Antonella Zanobetti, Dr. Susan Redline, Dr. Diane Gold of Brigham and Women's Hospital and the Harvard School of Public Health and colleagues used data from the Sleep Heart Health Study, which included more than 6,000 participants from 1995 to 1998, as well as federal air pollution monitoring data from Framingham, Mass.; Minneapolis; New York; Phoenix; Pittsburgh; Sacramento; and Tucson.
The researchers said sleep-disordered breathing affects as many as 17 percent of U.S. adults.
Over all seasons, the study found short-term elevations in temperature were linked with increased in Respiratory Disturbance Index, which was used to gauge the severity of sleep-disordered breathing.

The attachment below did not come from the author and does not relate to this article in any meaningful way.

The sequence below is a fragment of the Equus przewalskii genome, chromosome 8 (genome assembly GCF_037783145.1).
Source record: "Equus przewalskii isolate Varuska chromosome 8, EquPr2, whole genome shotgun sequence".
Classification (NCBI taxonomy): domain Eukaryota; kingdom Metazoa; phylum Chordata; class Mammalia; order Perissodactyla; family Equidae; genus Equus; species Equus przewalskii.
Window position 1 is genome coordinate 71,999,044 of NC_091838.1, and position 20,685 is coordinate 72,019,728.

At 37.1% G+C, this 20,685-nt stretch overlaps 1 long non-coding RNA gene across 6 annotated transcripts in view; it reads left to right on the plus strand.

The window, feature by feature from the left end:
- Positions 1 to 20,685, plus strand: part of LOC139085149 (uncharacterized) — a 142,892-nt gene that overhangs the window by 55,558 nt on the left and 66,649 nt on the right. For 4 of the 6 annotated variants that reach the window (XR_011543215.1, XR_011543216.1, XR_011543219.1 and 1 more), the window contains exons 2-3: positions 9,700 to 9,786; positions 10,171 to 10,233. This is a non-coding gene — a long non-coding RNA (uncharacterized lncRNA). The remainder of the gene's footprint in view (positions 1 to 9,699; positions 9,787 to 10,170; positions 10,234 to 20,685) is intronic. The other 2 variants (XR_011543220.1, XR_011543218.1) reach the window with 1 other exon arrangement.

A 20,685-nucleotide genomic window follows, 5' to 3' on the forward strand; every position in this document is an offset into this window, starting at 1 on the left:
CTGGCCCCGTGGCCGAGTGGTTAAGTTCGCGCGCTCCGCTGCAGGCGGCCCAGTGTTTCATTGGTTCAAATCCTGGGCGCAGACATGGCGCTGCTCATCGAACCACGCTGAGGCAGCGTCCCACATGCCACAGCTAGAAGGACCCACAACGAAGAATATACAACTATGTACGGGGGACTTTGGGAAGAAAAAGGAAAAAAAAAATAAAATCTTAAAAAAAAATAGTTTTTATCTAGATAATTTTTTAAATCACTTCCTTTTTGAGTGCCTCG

"Particles may influence sleep through effects on the central nervous system, as well as the upper airways," Zanobetti said in a statement. "Poor sleep may disproportionately afflict poor urban populations. Our findings suggest that one mechanism for poor sleep and sleep health disparities may relate to environmental pollution levels."
The study appears online ahead of the print edition of the American Journal of Respiratory and Critical Care Medicine.
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